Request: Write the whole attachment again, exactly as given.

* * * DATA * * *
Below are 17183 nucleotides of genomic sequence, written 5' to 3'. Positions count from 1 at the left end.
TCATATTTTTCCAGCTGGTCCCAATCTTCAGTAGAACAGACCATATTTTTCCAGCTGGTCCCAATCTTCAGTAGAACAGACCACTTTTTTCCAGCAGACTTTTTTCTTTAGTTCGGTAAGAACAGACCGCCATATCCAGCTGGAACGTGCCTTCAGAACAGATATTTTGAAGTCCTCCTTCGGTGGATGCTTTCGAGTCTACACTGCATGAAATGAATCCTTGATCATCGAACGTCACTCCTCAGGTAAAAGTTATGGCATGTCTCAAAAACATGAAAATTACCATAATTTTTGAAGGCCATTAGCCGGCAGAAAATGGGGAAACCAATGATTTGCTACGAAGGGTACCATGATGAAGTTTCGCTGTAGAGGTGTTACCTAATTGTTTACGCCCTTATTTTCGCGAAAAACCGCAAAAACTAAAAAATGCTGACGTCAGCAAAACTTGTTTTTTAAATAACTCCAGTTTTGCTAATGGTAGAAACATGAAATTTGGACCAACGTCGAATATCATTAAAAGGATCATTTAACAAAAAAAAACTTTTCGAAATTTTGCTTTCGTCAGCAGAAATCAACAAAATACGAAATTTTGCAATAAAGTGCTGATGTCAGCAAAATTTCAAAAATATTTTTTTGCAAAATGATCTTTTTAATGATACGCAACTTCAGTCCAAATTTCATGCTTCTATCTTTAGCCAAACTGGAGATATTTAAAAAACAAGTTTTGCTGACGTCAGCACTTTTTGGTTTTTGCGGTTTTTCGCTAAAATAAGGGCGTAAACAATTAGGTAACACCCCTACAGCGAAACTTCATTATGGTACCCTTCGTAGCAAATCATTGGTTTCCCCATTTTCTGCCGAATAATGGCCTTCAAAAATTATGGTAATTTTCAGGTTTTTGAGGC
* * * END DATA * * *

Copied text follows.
Below are 17183 nucleotides of genomic sequence, written 5' to 3'. Positions count from 1 at the left end.
TCATATTTTTCCAGCTGGTCCCAATCTTCAGTAGAACAGACCATATTTTTCCAGCTGGTCCCAATCTTCAGTAGAACAGACCACTTTTTTCCAGCAGACTTTTTTCTTTAGTTCGGTAAGAACAGACCGCCATATCCAGCTGGAACGTGCCTTCAGAACAGATATTTTGAAGTCCTCCTTCGGTGGATGCTTTCGAGTCTACACTGCATGAAATGAATCCTTGATCATCGAACGTCACTCCTCAGGTAAAAGTTATGGCATGTCTCAAAAACATGAAAATTACCATAATTTTTGAAGGCCATTAGCCGGCAGAAAATGGGGAAACCAATGATTTGCTACGAAGGGTACCATGATGAAGTTTCGCTGTAGAGGTGTTACCTAATTGTTTACGCCCTTATTTTCGCGAAAAACCGCAAAAACTAAAAAATGCTGACGTCAGCAAAACTTGTTTTTTAAATAACTCCAGTTTTGCTAATGGTAGAAACATGAAATTTGGACCAACGTCGAATATCATTAAAAGGATCATTTAACAAAAAAAAACTTTTCGAAATTTTGCTTTCGTCAGCAGAAATCAACAAAATACGAAATTTTGCAATAAAGTGCTGATGTCAGCAAAATTTCAAAAATATTTTTTTGCAAAATGATCTTTTTAATGATACGCAACTTCAGTCCAAATTTCATGCTTCTATCTTTAGCCAAACTGGAGATATTTAAAAAACAAGTTTTGCTGACGTCAGCACTTTTTGGTTTTTGCGGTTTTTCGCTAAAATAAGGGCGTAAACAATTAGGTAACACCCCTACAGCGAAACTTCATTATGGTACCCTTCGTAGCAAATCATTGGTTTCCCCATTTTCTGCCGAATAATGGCCTTCAAAAATTATGGTAATTTTCAGGTTTTTGAGGC